Revere has been covering the situation in Indonesia regarding sharing of influenza viruses with the US and other countries. For those of you who don’t follow these issues, Indonesia has been the country hardest hit thus far by H5N1 (113 cases and 91 deaths as of 11/12/07). However, while one might think they would welcome outside help with diagnostics and strain typing, they’ve been very reluctant to share their viruses. Revere explains:
But Indonesia still refuses to share its human H5N1 isolates, contending they get nothing tangible from an arrangement which is likely to lead to vaccines they won’t be able to afford. Under the current system, which allows intellectual property rights to cover vaccines developed from WHO supplied seed strains to Big Pharma, they are probably right. Their position is a grim example of how the crazy patenting system can come back to bite us.
This concern reaches beyond H5N1, and intersects with Dede’s (the “Tree man”) plight to obtain a diagnosis and treatment for his weird condition. Turns out the Indonesian health minister is not happy about Dede’s samples being removed from the country; more after the jump.
Indonesia’s health minister, Siti Fadilah Supari, lambasted the US doctor currently treating the 35-year-old man, who has the rare affliction caused by the Human Papilloma Virus.
Mrs Supari is angry that Dr Anthony Gaspari has taken blood and tissue samples out of the country to the United States in a bid to diagnose the illness. She claims such samples could be used in the future to make vaccines that the poor could not afford.
Understandably, Dr. Gaspari is upset right back:
“We did take samples, and the reason we did was to render a diagnosis. We did it for humanitarian reasons, to help the patient,” Dr Gaspari said, stressing his willingness to put in writing that the samples were not for commercial use.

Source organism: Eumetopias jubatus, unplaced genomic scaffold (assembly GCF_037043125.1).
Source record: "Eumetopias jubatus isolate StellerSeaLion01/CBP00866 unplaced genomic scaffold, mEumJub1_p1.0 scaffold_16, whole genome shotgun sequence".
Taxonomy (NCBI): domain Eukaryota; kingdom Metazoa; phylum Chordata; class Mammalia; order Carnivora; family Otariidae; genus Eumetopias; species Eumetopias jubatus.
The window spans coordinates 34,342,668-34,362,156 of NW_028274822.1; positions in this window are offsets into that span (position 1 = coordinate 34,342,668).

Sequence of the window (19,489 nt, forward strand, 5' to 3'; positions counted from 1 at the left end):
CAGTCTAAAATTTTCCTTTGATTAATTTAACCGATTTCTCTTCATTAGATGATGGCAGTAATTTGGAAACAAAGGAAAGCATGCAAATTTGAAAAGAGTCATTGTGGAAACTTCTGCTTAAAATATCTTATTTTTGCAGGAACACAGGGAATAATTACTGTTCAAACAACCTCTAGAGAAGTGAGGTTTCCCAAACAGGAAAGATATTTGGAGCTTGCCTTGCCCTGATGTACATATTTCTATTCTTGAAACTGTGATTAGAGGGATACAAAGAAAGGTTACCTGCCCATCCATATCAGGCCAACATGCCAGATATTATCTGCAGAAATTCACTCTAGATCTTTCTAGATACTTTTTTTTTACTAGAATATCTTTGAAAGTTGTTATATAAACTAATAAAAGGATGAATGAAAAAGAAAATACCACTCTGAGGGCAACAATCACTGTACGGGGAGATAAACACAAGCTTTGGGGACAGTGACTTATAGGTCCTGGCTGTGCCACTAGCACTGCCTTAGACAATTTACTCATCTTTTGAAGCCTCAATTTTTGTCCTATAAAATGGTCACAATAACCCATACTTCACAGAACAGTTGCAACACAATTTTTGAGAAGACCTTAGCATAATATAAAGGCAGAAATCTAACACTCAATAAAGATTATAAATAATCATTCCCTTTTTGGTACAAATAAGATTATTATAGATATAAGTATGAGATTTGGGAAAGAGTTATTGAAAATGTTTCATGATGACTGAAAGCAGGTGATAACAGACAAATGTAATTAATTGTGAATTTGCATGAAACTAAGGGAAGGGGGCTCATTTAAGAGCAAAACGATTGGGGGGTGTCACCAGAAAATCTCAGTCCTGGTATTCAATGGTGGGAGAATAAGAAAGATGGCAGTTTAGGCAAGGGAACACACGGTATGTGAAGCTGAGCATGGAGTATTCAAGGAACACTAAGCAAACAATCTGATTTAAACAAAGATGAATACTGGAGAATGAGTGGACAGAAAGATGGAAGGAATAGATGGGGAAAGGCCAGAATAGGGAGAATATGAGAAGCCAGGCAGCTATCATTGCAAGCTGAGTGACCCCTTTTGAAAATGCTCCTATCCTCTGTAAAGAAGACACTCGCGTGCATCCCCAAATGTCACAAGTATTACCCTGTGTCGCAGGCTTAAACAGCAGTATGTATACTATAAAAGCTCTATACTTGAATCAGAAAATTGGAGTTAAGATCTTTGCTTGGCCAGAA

This article went out over the ProMed service, and there it was noted that it’s rather unlikely that this particular papilloma virus and the research surrounding it would come to some kind of commercial use, and with Dr. Gaspari expressing willingness to forgo any commercial use of the samples, it seems this is pretty much dead in the water. It does, however, highlight the difficulties when dealing with different countries and cultures–it’s unfortunate that Dr. Gaspari didn’t seek approval first (however, would he have received it, and would Dede have been diagnosed if this approval was denied?), and it’s also unfortunate, if somewhat understandable, that Mrs. Supari has made such an issue of this, given the successful diagnosis of Dede’s condition.
Still, as Revere reports, there seems to be progress in sharing influenza viruses; perhaps this will open the door to more open and less difficult collaborations between countries and researchers over sensitive topics such as these.
Image from http://www.telegraph.co.uk/news/main.jhtml?xml=/news/2007/11/26/wtree126.xml